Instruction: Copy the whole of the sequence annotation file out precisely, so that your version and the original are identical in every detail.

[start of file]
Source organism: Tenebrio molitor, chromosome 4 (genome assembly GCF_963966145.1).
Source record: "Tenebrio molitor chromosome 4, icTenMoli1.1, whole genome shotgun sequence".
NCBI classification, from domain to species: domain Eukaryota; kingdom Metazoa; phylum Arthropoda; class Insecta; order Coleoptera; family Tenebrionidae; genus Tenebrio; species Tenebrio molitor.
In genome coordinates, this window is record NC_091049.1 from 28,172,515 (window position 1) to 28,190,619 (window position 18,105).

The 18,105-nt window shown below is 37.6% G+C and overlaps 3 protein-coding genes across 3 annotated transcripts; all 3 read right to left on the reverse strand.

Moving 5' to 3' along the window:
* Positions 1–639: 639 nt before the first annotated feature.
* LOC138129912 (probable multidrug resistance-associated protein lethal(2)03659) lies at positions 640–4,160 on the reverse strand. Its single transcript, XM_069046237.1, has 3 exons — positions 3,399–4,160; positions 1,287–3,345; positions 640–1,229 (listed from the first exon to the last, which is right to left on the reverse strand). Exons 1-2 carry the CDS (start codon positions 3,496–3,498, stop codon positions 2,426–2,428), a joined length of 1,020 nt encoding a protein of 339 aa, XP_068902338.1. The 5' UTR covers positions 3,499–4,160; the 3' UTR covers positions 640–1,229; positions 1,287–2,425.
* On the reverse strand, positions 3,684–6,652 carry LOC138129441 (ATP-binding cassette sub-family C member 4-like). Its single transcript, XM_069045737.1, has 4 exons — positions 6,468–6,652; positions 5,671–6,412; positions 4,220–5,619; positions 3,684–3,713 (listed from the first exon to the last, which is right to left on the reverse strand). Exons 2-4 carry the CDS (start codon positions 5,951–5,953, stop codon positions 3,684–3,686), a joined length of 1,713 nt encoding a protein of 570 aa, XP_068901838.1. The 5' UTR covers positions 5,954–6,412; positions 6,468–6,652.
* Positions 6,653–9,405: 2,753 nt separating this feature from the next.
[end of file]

Source organism: Tenebrio molitor, chromosome 4 (genome assembly GCF_963966145.1).
Source record: "Tenebrio molitor chromosome 4, icTenMoli1.1, whole genome shotgun sequence".
NCBI classification, from domain to species: domain Eukaryota; kingdom Metazoa; phylum Arthropoda; class Insecta; order Coleoptera; family Tenebrionidae; genus Tenebrio; species Tenebrio molitor.
In genome coordinates, this window is record NC_091049.1 from 28,172,515 (window position 1) to 28,190,619 (window position 18,105).

The 18,105-nt window shown below is 37.6% G+C and overlaps 3 protein-coding genes across 3 annotated transcripts; all 3 read right to left on the reverse strand.

Moving 5' to 3' along the window:
* Positions 1–639: 639 nt before the first annotated feature.
* LOC138129912 (probable multidrug resistance-associated protein lethal(2)03659) lies at positions 640–4,160 on the reverse strand. Its single transcript, XM_069046237.1, has 3 exons — positions 3,399–4,160; positions 1,287–3,345; positions 640–1,229 (listed from the first exon to the last, which is right to left on the reverse strand). Exons 1-2 carry the CDS (start codon positions 3,496–3,498, stop codon positions 2,426–2,428), a joined length of 1,020 nt encoding a protein of 339 aa, XP_068902338.1. The 5' UTR covers positions 3,499–4,160; the 3' UTR covers positions 640–1,229; positions 1,287–2,425.
* On the reverse strand, positions 3,684–6,652 carry LOC138129441 (ATP-binding cassette sub-family C member 4-like). Its single transcript, XM_069045737.1, has 4 exons — positions 6,468–6,652; positions 5,671–6,412; positions 4,220–5,619; positions 3,684–3,713 (listed from the first exon to the last, which is right to left on the reverse strand). Exons 2-4 carry the CDS (start codon positions 5,951–5,953, stop codon positions 3,684–3,686), a joined length of 1,713 nt encoding a protein of 570 aa, XP_068901838.1. The 5' UTR covers positions 5,954–6,412; positions 6,468–6,652.
* Positions 6,653–9,405: 2,753 nt separating this feature from the next.